Released in 1958, Return of Dracula comes many years after the Dracula craze in particular and the Universal monsters in general had been relegated to the past in favor of atomic terrors and science fiction. Long enough, I suppose, that someone was thinking it was time for a revival.
Jazz on Film: Film Noir is a five-disc box set collecting together some of the seminal jazz soundtracks from noir cinema from the 1950s, exploring the evolution of the musical style from its presence as a scene in a movie to its integration into the scores themselves.
Seijun Suzuki has had the term “Maverick Director” affixed to his name like some kind of mandatory honorific. He never would have had the opportunity to achieve maverick status had he not also been able to deliver the straightforward genre pictures that he had been hired to create.
Adinath, a saintly jailer, undertakes an experiment involving six of his prison’s most hardened criminals. Under this arrangement, the prisoners will be freed under his care and taken to a barren stretch of land where they will set up a communal farm.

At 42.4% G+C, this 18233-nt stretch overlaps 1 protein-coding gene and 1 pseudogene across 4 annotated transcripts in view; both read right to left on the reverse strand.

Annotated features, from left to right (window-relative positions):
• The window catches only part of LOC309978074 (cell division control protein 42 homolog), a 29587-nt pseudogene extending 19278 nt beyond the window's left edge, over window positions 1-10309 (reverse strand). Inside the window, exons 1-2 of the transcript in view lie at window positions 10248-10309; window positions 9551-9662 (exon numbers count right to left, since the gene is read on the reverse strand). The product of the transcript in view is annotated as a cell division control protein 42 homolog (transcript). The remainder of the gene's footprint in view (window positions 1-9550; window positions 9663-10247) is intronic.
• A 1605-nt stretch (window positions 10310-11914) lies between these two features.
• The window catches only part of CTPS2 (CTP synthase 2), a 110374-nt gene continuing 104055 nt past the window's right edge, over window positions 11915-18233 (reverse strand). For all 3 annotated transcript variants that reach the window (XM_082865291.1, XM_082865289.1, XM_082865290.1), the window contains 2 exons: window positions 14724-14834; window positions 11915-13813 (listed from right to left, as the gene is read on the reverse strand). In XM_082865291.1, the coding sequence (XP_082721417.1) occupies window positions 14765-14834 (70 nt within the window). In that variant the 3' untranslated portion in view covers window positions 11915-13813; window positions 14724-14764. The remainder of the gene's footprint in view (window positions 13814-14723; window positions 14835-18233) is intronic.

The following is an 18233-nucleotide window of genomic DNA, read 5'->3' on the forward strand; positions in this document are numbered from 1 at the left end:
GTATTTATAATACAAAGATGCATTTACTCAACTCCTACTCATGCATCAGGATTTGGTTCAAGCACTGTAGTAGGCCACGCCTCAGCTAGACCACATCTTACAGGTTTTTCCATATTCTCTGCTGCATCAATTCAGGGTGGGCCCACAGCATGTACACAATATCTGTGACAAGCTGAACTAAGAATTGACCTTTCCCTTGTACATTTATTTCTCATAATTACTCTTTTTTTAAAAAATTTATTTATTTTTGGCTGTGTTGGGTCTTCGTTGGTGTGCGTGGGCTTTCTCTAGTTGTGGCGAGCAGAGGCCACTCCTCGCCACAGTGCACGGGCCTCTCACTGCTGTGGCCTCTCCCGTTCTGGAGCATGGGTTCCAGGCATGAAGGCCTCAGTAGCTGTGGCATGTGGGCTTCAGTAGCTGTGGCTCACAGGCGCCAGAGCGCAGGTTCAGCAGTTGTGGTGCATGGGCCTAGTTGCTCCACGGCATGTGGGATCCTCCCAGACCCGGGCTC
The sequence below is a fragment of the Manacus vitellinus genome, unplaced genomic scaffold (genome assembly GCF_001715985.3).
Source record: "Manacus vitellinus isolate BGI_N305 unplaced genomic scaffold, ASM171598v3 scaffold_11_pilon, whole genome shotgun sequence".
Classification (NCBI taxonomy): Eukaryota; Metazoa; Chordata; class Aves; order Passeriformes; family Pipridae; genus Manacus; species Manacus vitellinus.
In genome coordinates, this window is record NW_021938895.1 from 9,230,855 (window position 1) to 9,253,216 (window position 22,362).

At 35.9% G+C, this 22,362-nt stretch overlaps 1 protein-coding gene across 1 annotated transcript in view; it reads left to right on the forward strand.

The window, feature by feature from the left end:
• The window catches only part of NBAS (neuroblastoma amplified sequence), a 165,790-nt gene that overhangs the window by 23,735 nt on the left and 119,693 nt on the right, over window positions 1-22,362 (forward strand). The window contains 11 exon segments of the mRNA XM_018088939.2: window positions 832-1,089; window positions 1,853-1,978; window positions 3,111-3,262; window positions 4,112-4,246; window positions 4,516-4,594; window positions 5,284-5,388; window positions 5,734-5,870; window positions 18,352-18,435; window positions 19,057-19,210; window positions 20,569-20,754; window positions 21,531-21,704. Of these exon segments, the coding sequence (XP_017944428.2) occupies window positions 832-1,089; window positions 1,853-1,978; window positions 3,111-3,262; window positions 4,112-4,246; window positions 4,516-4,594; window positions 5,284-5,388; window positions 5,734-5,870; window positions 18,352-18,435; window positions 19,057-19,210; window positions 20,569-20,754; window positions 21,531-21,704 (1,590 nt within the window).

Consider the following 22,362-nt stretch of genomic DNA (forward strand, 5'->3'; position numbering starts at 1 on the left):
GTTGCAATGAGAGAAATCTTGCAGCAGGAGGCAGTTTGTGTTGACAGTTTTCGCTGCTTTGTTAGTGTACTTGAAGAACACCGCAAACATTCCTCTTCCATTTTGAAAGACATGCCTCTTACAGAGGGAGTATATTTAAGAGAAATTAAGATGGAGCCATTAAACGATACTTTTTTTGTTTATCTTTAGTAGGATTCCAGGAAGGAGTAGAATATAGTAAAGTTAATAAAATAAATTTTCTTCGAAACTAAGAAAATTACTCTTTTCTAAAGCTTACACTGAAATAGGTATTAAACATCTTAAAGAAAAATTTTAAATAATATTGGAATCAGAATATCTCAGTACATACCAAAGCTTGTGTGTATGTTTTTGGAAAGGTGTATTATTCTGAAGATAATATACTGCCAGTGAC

While it might have been cool to watch the invisible man square off against a traditional Japanese ghost or yokai, in the end it was obvious that the only fitting opponent for an invisible man is the invisible man’s natural enemy: a tiny flying hitman.
When news of the invisible man spreads across town, Yajima hatches a scheme to capitalize on the warning that another invisible man is out there. He dresses his gang up in the iconic Claude Raines style overcoat and face bandages and has them rob banks and race tracks while claiming to be invisible men themselves
Adaptations of books have a long history of being derided by theauthor, but few have as dramatic a claim to this dubious honor as this adaptation of Boris Vian’s J’irai cracher sur vos tombes. Vian stood up minutes into the premiere screening to shout his disapproval. He then, suddenly, dropped dead.